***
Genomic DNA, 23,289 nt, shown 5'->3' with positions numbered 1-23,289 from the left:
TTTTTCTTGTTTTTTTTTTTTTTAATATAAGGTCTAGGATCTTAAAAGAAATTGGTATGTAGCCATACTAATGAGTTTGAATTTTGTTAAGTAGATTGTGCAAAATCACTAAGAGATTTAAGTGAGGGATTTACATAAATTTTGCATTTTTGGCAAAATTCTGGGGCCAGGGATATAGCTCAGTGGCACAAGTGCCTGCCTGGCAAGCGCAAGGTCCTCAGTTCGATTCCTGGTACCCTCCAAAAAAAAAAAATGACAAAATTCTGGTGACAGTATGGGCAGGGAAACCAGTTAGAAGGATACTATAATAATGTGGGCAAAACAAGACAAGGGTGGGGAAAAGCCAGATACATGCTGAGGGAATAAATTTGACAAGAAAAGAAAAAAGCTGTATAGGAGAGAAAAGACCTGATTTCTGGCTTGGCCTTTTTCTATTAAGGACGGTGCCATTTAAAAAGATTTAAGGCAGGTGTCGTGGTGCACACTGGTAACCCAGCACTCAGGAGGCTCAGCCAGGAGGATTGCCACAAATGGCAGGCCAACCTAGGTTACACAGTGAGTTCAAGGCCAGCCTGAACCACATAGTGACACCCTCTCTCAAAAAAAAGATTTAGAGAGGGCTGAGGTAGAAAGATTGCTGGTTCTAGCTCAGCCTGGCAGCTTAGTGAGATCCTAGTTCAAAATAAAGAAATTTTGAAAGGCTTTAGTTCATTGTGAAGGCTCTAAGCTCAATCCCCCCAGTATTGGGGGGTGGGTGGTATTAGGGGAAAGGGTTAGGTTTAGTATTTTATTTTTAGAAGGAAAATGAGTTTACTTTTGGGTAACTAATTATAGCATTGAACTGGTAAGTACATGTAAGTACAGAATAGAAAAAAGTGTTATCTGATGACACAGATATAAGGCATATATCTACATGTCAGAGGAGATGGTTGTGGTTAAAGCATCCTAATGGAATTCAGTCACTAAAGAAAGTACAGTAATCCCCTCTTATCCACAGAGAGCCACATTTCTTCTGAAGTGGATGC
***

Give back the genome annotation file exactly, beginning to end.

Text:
Genomic DNA, 23,289 nt, shown 5'->3' with positions numbered 1-23,289 from the left:
TTTTTCTTGTTTTTTTTTTTTTTAATATAAGGTCTAGGATCTTAAAAGAAATTGGTATGTAGCCATACTAATGAGTTTGAATTTTGTTAAGTAGATTGTGCAAAATCACTAAGAGATTTAAGTGAGGGATTTACATAAATTTTGCATTTTTGGCAAAATTCTGGGGCCAGGGATATAGCTCAGTGGCACAAGTGCCTGCCTGGCAAGCGCAAGGTCCTCAGTTCGATTCCTGGTACCCTCCAAAAAAAAAAAATGACAAAATTCTGGTGACAGTATGGGCAGGGAAACCAGTTAGAAGGATACTATAATAATGTGGGCAAAACAAGACAAGGGTGGGGAAAAGCCAGATACATGCTGAGGGAATAAATTTGACAAGAAAAGAAAAAAGCTGTATAGGAGAGAAAAGACCTGATTTCTGGCTTGGCCTTTTTCTATTAAGGACGGTGCCATTTAAAAAGATTTAAGGCAGGTGTCGTGGTGCACACTGGTAACCCAGCACTCAGGAGGCTCAGCCAGGAGGATTGCCACAAATGGCAGGCCAACCTAGGTTACACAGTGAGTTCAAGGCCAGCCTGAACCACATAGTGACACCCTCTCTCAAAAAAAAGATTTAGAGAGGGCTGAGGTAGAAAGATTGCTGGTTCTAGCTCAGCCTGGCAGCTTAGTGAGATCCTAGTTCAAAATAAAGAAATTTTGAAAGGCTTTAGTTCATTGTGAAGGCTCTAAGCTCAATCCCCCCAGTATTGGGGGGTGGGTGGTATTAGGGGAAAGGGTTAGGTTTAGTATTTTATTTTTAGAAGGAAAATGAGTTTACTTTTGGGTAACTAATTATAGCATTGAACTGGTAAGTACATGTAAGTACAGAATAGAAAAAAGTGTTATCTGATGACACAGATATAAGGCATATATCTACATGTCAGAGGAGATGGTTGTGGTTAAAGCATCCTAATGGAATTCAGTCACTAAAGAAAGTACAGTAATCCCCTCTTATCCACAGAGAGCCACATTTCTTCTGAAGTGGATGC